The gay rights movement is beginning to broaden its goals and reflect the aims of the marriage equality campaign.
Last Saturday, Polyamory Action Lobby Spokesperson Brigitte McFadden was invited to address the 700-strong rally gathered at Town Hall for a marriage equality rally.
Speaking about her experience in the marriage equality campaign, Ms McFadden said she didn’t feel quite as comfortable as she should.
“I felt alienated and I felt like my relationships were illegitimate, even in a campaign that I thought was fighting for me – a queer woman,” she said.
Ms McFadden was critical of the queer rights movement, questioning why the state should have a say in which relationships are legitimate or not.
“Why is it that if a woman and her two girlfriends want to be married or have any relationship recognition at all, she is told by the state that she can’t, she is told by society that she can’t and she is told by some people at this rally that she can’t?” she said.
“Whenever we run a campaign, whether it’s for marriage equality or women’s rights or for any goal you can think of, we need to be constantly self-reflective and critical.”
Evan Van Zijl, a queer rights activist and rally enthusiast, said we need to have a marriage that is unbound by traditional notions of family and the gender binary.
“I think supporting people who experience struggle is something we should all seek to do and society should be moving past feeling ashamed,” he said.
“The support of polyamory, and any excluded consensual relationship which experiences struggle, is therefore logical and comes purely down to a question of tactics.”
Mr Van Zijl said the most important part of the campaign is the way it can build consciousness for a wide platform of issues which affect queer and LGBTI-identifying individuals.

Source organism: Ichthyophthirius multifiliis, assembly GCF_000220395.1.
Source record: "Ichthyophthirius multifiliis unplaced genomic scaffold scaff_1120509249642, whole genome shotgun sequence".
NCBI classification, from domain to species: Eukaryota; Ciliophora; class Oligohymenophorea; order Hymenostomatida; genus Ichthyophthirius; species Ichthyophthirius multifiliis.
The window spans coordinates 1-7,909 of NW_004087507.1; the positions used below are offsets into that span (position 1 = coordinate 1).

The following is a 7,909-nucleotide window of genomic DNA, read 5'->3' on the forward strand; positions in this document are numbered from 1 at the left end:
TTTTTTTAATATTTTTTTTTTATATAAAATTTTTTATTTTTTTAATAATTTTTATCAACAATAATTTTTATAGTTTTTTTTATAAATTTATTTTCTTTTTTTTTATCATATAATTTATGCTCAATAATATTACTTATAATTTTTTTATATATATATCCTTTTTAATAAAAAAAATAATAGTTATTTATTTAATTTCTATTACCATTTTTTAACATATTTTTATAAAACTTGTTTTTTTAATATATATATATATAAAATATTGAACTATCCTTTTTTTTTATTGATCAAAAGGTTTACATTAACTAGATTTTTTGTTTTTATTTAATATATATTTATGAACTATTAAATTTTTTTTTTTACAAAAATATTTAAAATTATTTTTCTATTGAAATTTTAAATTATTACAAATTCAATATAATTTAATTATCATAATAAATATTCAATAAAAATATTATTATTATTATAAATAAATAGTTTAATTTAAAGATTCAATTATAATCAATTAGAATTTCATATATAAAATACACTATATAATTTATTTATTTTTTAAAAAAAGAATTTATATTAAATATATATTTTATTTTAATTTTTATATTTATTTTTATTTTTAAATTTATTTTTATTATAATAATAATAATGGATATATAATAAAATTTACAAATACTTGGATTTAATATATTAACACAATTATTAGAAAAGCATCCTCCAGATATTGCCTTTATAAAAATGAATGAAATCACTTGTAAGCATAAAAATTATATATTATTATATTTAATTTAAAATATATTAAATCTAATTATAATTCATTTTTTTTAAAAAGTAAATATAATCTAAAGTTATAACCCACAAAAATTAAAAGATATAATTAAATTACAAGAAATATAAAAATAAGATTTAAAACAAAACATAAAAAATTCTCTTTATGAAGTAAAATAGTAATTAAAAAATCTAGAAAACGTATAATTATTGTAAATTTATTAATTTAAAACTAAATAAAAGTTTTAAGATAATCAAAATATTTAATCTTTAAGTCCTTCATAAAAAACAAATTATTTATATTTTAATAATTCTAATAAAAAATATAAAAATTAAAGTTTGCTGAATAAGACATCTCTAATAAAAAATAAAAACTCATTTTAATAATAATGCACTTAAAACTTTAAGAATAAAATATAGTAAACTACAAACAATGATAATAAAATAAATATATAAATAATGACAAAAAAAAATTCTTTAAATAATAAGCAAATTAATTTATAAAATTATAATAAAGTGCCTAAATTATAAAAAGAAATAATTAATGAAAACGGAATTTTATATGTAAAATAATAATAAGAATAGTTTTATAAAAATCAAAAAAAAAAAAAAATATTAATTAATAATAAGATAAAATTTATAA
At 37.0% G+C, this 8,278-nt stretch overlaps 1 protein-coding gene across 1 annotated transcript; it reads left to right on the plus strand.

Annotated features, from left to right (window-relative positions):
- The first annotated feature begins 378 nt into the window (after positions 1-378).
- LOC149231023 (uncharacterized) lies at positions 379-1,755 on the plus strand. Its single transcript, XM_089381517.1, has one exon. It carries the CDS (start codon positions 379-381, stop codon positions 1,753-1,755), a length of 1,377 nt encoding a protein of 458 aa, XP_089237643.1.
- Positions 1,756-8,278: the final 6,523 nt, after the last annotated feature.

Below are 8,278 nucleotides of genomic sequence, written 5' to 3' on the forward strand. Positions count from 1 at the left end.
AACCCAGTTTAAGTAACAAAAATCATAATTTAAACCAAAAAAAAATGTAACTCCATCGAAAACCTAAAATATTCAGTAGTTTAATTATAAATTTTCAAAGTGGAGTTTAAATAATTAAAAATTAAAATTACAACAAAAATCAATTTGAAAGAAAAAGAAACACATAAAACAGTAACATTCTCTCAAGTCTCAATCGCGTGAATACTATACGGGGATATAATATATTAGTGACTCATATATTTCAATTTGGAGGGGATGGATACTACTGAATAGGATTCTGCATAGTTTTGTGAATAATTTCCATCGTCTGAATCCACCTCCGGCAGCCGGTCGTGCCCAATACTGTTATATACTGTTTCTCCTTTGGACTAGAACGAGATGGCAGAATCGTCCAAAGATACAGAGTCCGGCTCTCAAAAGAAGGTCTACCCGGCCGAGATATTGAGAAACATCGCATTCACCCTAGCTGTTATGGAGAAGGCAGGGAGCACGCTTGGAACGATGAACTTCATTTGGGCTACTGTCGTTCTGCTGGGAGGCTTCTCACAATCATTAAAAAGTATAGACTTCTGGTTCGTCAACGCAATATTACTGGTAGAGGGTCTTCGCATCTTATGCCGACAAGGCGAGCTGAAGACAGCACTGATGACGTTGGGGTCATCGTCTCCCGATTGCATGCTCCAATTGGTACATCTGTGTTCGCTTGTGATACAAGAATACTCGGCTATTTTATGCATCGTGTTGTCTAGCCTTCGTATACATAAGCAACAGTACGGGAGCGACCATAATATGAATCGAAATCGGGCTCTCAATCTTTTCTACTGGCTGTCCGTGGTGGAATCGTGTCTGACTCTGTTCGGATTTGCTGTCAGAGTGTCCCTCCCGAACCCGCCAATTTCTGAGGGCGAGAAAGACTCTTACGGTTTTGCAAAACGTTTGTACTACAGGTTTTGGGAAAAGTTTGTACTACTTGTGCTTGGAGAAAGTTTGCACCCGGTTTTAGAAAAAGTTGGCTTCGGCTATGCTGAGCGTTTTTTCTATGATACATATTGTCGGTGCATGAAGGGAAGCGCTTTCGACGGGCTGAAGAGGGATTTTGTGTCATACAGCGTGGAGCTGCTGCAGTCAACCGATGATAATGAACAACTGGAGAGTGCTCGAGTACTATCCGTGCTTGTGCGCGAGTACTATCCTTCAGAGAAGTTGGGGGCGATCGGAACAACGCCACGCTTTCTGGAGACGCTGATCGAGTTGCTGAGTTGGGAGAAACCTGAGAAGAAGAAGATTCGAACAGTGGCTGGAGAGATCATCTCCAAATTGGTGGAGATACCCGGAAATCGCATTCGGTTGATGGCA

“When we hold these rallies, we hold them as an expression of pride of politics and identity, and these things need to be brought up so we can challenge a variety of things which include challenging the bans that were placed upon us by [John] Howard and the ALP in 2004,” he said.
“But also include fighting for things like better healthcare for queers, public housing, resisting the pathologisation of trans people and a number of other important civil rights issues.”
Federal Parliament will vote on Greens Marriage Equality Bill on June 6. Marriage Equality bills have been voted down in the past, but a number of ALP defectors to the pro-marriage camp will have the chance to make their position clear. But the Leader of the Opposition, Tony Abbott, continues to refuse his MPs a conscience vote.
Greens candidate for Sydney Dianne Hiles said unlike Labor and the Coalition, the Greens don’t need a conscience vote on marriage equality because marriage equality is a policy every Greens MP, Greens member and supporter believes in.
“Marriage equality is now supported by the majority of the population; I support it as I support the elimination of discrimination in all its forms,” said Ms Hiles.